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Seeing the Other? The Colonial Gaze



Seeing the Other? The Colonial Gaze

"When one goes on a voyage, he can tell a lot!" At the end of the 19th century, service aboard the German Imperial Navy offered young men from ordinary backgrounds the opportunity to see something of the world. Many of these marines filled their travel albums with photographs they took in the German colonies, showing their curiosity of and fascination for the foreign. The exhibition "Seeing the Other? The Colonial Gaze" sees itself as a search for traces of these photographically recorded memories. It is based on the collection of the German Maritime Museum-Leibniz Institute of Maritime History.
What and how the sailors photographed shows that they too were ideologically influenced by colonialism. The photographs collected in the albums not only reflect the subjective and individual world view of different participants. They also illustrate how strongly the marines had internalised the attitude that the "white" colonisers were culturally superior to the indigenous "colonised". The sailors' view of the foreign, which we show here, is representative of this time. The same photographic image pattern can also be found in comparable travel albums of expedition and trade travellers, naturalists, ethnologists or travel writers. Colonial imagery is complex and contradictory. The exhibition approaches this phenomenon in four exhibition areas and on three levels: On the one hand, fundamental modes of representation and pictorial patterns of the colonial gaze are presented. On the other hand, detailed picture discussions invite visitors to study individual works of art via audio. Five impulses, also for listening, deepen the historical context and methodological reflection and deal with the problem of how a museum can deal responsibly with the ambivalent legacy of German colonial history.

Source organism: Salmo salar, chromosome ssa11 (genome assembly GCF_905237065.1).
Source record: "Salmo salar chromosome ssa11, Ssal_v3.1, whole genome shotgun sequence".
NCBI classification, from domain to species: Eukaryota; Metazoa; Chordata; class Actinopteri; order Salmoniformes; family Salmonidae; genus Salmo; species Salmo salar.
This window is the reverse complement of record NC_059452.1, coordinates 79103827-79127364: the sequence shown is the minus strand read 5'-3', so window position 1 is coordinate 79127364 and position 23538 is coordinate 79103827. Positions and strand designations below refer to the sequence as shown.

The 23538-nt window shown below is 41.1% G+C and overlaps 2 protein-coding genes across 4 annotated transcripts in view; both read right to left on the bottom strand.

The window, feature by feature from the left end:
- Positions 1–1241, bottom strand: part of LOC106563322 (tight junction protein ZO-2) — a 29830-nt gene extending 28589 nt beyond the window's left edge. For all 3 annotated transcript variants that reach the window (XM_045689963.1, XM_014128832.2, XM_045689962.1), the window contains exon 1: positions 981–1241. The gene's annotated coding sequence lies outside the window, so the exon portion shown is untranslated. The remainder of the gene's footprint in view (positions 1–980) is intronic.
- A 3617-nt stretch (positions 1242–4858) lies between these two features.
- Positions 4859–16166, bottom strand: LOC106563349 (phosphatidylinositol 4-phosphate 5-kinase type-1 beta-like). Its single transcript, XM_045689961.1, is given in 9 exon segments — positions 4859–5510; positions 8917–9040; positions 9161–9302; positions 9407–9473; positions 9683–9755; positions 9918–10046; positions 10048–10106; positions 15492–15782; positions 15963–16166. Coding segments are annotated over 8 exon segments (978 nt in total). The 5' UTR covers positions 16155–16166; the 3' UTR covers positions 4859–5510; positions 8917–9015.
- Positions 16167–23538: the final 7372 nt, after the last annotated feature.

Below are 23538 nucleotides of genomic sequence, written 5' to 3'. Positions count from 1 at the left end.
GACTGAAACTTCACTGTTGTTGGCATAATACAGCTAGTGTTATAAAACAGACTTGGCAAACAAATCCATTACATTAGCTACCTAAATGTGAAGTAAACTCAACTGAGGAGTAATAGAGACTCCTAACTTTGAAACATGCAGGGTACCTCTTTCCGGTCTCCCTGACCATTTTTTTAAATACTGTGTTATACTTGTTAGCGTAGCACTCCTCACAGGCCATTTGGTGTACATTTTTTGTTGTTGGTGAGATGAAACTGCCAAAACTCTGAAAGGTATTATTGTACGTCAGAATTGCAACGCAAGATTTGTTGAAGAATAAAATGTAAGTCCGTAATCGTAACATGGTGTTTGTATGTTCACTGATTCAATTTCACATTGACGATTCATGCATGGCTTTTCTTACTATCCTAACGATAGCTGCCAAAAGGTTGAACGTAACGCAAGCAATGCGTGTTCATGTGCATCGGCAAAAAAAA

Sailors as photographers

The colonial wars of the German Empire (1871-1918) took the sailors of the imperial fleet to remote and distant parts of the world, such as Northeastern China, the Pacific and West, Southwest and East Africa. There they were to enforce the laws of the German colonial power by means of "gunboat diplomacy". The sailors encountered foreign worlds for the first time in their lives. This experience made them citizens of the world, but at the same time participants in a violent subjugation. In their travel and memory albums, one can see the amazement at the diversity of the world and the need to record special impressions of the foreign unknown. Often this was done with a scientific photographic survey of the strangers they encountered. Regardless of how everyday, "innocuous" or "unbiased" individual photographs may seem, the colonial gaze with its ideological assumptions of political, economic, cultural and spiritual superiority runs through the image collections like a red thread.


Impuls: Überblick über die Kolonialgebiete

Name of the speaker: Neele Bahr

zur Audiodatei

Impuls zur deutschen Kolonialgeschichte

Name of the speaker: Neele Bahr

zur Audiodatei

Impuls Ortsbezug - Die Hunnenrede

Name of the speaker: Neele Bahr

zur Audiodatei

Opening hours

Cog hall: Monday closed, TUE - SUN from 10 am to 6 pm

Ships: closed

how to reach us

Deutsches Schifffahrtsmuseum
Hans-Scharoun-Platz 1
D-27568 Bremerhaven


T. +49 471 482 07 0

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